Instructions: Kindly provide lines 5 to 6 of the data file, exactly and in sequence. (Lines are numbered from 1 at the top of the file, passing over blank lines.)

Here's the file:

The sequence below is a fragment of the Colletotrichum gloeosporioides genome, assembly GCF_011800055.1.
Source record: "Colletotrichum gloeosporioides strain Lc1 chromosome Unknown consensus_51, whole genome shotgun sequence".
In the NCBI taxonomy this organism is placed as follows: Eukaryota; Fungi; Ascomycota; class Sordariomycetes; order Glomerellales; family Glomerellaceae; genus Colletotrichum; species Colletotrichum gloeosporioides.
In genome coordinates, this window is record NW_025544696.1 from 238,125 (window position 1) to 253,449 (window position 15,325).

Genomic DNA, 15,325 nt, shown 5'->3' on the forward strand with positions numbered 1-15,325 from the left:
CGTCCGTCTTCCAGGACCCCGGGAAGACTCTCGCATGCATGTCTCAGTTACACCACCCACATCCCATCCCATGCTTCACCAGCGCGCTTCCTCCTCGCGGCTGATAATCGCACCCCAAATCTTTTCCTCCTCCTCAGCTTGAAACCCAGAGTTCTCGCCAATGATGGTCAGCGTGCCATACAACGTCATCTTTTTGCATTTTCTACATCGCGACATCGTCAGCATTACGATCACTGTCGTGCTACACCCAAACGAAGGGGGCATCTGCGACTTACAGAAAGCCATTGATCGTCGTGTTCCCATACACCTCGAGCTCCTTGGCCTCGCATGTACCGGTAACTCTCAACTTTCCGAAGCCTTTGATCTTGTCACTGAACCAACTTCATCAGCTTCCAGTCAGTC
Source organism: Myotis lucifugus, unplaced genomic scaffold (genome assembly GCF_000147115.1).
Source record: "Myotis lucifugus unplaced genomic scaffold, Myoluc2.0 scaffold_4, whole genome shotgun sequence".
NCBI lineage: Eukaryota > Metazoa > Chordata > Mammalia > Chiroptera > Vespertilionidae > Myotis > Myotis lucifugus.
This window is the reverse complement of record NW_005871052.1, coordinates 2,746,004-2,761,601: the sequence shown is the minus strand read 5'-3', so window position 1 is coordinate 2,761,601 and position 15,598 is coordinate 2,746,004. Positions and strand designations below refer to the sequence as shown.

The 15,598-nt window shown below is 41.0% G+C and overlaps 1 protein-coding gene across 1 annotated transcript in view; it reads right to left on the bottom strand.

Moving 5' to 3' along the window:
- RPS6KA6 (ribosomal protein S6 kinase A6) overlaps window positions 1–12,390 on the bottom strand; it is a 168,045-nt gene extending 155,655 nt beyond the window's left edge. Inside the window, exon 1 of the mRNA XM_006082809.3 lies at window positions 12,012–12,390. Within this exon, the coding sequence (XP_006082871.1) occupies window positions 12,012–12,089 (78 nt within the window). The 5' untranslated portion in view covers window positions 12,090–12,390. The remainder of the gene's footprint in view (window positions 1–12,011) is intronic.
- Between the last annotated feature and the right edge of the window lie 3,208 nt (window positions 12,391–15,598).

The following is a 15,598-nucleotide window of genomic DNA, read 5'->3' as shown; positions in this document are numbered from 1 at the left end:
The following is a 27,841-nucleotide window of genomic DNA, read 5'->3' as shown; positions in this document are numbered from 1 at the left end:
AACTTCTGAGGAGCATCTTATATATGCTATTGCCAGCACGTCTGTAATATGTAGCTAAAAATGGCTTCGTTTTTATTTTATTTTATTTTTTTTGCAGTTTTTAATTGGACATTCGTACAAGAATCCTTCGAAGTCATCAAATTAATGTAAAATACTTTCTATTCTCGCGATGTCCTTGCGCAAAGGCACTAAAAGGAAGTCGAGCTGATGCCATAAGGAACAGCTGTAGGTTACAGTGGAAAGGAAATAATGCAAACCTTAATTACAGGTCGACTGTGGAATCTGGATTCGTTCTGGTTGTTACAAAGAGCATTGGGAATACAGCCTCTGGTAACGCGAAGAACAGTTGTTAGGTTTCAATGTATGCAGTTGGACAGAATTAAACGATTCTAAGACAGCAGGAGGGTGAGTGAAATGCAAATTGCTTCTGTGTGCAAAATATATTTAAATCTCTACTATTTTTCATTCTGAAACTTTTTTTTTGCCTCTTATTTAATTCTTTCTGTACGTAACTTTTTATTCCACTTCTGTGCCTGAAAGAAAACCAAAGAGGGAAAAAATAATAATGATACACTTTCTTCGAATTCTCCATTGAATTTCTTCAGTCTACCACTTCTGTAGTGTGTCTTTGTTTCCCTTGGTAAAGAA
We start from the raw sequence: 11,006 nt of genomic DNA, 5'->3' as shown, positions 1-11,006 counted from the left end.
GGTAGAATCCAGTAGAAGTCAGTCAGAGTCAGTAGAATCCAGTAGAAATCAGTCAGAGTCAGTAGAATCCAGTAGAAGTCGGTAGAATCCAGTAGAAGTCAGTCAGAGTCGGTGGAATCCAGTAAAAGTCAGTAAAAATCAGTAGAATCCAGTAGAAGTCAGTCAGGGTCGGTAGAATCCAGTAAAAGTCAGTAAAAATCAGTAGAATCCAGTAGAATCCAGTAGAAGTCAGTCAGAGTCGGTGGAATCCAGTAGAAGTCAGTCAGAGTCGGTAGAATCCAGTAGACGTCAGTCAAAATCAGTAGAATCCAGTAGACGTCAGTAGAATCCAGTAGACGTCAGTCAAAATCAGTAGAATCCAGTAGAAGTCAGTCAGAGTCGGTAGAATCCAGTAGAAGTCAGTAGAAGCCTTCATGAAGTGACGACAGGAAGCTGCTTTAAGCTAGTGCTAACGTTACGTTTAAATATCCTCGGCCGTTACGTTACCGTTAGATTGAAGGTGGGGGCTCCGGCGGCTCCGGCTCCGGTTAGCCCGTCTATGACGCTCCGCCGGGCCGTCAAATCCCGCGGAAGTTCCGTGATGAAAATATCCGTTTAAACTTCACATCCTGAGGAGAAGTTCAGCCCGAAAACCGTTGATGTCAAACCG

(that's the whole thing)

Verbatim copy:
Genomic DNA, 15,325 nt, shown 5'->3' on the forward strand with positions numbered 1-15,325 from the left:
CGTCCGTCTTCCAGGACCCCGGGAAGACTCTCGCATGCATGTCTCAGTTACACCACCCACATCCCATCCCATGCTTCACCAGCGCGCTTCCTCCTCGCGGCTGATAATCGCACCCCAAATCTTTTCCTCCTCCTCAGCTTGAAACCCAGAGTTCTCGCCAATGATGGTCAGCGTGCCATACAACGTCATCTTTTTGCATTTTCTACATCGCGACATCGTCAGCATTACGATCACTGTCGTGCTACACCCAAACGAAGGGGGCATCTGCGACTTACAGAAAGCCATTGATCGTCGTGTTCCCATACACCTCGAGCTCCTTGGCCTCGCATGTACCGGTAACTCTCAACTTTCCGAAGCCTTTGATCTTGTCACTGAACCAACTTCATCAGCTTCCAGTCAGTC